Coronavirus, College Kids and Quarantine
It was that magical part of the night when your children are in bed and you finally get to relax with a cup of tea – okay, let’s be honest, a glass of wine. I took out my phone to catch up on texts. A COVID-19 case was reported in my son’s grade at school, so I had a lot of texts. Home for the holidays certainly has taken on new meaning.
I was texting with a friend, Sarah, whose daughter is in the same school. We started chatting about her employer and their COVID-19 policies. Her company implemented a policy that employees who traveled outside of the state for the holidays had to quarantine and take 2 weeks of vacation time once they returned. She then told me that if employees have children who attend college out-of-state, these employees also had to quarantine and take 2 weeks of vacation when their children came home for the holidays.
This policy upset Sarah because her long-time colleague had struggled and fought with her ex-husband about whether their son would go away to college for his freshman year. He went away and now she did not know what to do. She was counting down the days until her son returned home for winter break, until she learned of this policy. She could not tell her son that he was not welcome home. She resigned herself that she had to waste her vacation time. But what if she did not have any vacation time? It is the end of the year, after all. She couldn’t take unpaid time-off because she is still catching up on bills from when she was furloughed earlier in the year.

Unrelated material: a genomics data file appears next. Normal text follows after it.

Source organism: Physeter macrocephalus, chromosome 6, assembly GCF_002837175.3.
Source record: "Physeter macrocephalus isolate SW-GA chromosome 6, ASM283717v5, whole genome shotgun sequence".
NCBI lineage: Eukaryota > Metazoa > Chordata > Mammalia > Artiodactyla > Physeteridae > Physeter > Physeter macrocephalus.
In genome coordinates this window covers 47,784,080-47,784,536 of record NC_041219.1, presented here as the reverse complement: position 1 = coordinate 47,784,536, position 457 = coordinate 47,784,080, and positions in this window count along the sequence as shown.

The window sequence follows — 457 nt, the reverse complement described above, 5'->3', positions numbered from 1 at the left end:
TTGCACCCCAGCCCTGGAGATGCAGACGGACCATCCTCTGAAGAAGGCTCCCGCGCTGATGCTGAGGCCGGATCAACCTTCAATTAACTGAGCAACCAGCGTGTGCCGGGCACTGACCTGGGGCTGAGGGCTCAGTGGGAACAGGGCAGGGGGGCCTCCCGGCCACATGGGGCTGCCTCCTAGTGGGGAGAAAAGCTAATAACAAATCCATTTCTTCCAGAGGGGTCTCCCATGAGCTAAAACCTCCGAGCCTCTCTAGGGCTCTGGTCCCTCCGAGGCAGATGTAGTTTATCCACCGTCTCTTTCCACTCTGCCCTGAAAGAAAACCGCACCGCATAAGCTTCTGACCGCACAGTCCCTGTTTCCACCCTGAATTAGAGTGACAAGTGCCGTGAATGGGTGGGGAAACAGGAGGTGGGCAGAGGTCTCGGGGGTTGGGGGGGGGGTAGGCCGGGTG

This news prevented me from enjoying that magical part of the night and my glass of wine or, possibly my second glass. Many of my clients have college-age children. Navigating college-details these last 6 months has resulted in a lot of sleepless nights for them and me. Some parents do not want their children going away for college in the middle of a pandemic, while others do not want their children to miss out on this experience. There is no right answer, each family and each child are different.
If this is the policy of Sarah’s company, which is a large, international company, other companies are probably implementing a similar policy. If you are in this situation you have a few options. Your child could spend the first 2 weeks with your co-parent or another family member. This will require some communication with your co-parent (for some of you, I apologize in advance). If you receive child support and your co-parent brings this up, tell them it is only for 2 weeks and your holiday present to them is that they get these 2 weeks with your son that you so desperately want. Under the New Jersey Child Support Guidelines, a temporary change is not sufficient to modify child support. Modification of child support is appropriate when there has been a “change in circumstances.” Lepis v. Lepis, 83 N.J. 139 (1980). Another option is for your child could also spend one week with your co-parent and you take off the second week to be with them. Your third option is to take 2 weeks’ vacation time if you have it.
Melissa Knoerzer, Esq. is a family law attorney representing clients throughout New Jersey. Melissa recognizes each case is unique and works diligently to see that each client’s circumstances are thoughtfully and practically addressed. If you need help managing how the coronavirus is impacting custody, parenting time, child support, or any other issues relating to your children, please reach out to Melissa. As a parent navigating these uncertain times along side you, she is happy to lend her expertise to help another parent.